The Growing Entrepreneurs Marion (GEM) program will get $7,500 from the budget. There is also $23,000 in funding from the city of Marion to other local agencies.
City officials will continue to talk about the proposed budget, which has to be adopted by June 30. The City Council will meet at 6 p.m. Tuesday, May 22 at the City Hall to review the budget and to discuss current and future projects and priorities.
In other business, the Marion City Council:
• Recognized Rachel Withrow, owner of the Crooked Door Coffee House, as the 2017 Main Street Champion for Marion. Withrow was one of 39 people honored for their commitment to downtown improvements and strong communities during an awards breakfast held in Clayton on Thursday, March 15 by the N.C. Department of Commerce’s Main Street program. Freddie Killough, director of the Marion Business Association, said Withrow is organizing a series of four summer concerts/block parties for 2018. “If there is a champion for Marion, it’s Rachel,” said Killough. “If we need something, Rachel is there,” said Boyette.
• Agreed to refer several street requests to the City Council’s Street Committee (comprised of Councilmembers Ann Harkey and Don Ramsey) for review. These items include a request for a curb ramp and crosswalk at the intersection of Fleming and Fern avenues and requests to review current parking rules on South Main Street and Lincoln Avenue. The Street Committee will look at these and give recommendations to the City Council at a future meeting.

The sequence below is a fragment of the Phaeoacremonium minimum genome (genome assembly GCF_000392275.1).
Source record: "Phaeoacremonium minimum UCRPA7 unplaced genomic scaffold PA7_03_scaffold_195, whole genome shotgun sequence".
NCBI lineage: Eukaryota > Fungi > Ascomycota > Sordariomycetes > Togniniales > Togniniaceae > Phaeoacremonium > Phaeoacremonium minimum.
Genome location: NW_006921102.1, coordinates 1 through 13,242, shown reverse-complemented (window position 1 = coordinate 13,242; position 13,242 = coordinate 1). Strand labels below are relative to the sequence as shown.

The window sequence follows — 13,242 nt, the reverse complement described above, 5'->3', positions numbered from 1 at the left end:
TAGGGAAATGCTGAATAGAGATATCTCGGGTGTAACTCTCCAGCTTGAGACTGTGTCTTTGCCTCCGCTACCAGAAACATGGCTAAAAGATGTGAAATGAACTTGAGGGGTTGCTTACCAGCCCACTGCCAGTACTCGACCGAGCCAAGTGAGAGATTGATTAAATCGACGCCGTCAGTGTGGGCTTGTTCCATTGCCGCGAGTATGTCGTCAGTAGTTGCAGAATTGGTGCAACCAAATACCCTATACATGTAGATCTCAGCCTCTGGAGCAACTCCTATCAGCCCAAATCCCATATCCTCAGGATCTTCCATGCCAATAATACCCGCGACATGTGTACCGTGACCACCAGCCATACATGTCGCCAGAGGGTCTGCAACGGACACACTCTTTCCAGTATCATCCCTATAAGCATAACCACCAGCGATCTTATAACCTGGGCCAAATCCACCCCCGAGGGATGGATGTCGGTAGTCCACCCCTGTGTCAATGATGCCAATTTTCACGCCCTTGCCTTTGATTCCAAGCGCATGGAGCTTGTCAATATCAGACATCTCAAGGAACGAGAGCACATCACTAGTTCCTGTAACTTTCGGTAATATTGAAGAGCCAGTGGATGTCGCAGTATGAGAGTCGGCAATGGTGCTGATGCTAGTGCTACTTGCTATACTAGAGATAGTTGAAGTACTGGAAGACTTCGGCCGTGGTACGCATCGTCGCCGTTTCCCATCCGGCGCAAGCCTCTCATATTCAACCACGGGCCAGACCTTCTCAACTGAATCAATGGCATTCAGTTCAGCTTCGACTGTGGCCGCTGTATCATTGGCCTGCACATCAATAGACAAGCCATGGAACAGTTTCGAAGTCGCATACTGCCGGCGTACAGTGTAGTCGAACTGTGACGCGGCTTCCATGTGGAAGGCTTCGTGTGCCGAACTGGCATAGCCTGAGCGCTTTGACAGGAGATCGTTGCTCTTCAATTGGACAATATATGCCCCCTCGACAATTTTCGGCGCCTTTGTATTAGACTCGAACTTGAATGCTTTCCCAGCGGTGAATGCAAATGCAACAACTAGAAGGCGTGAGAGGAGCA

• Approved the 2018-2019 and 2019-2020 Powell Bill priorities for street resurfacing. Under the 2018-2019 plan, the priorities are Crawford Street embankment and resurfacing work for Woodlawn, Mitchell, Pineview, Greenlee, Martin and Gilkey streets and Ridgecrest Drive. There is also some patching and general work along with new striping and marking. The total for these priorities comes to $201,000. Under the 2019-2020 plan, the priorities are Ridge Street drainage and resurfacing project and street resurfacing for South Garden and South Madison streets. There will also be more patching and new striping and marking. Other streets that will need attention are Carson and North Garden as well as Morgan Terrace and Oakwood Drive. Boyette said there are numerous other streets and roads in Marion that will require new surfaces and repairs. He added he hopes Marion will get additional revenue as a result of the Mission/HCA merger to help pay for this.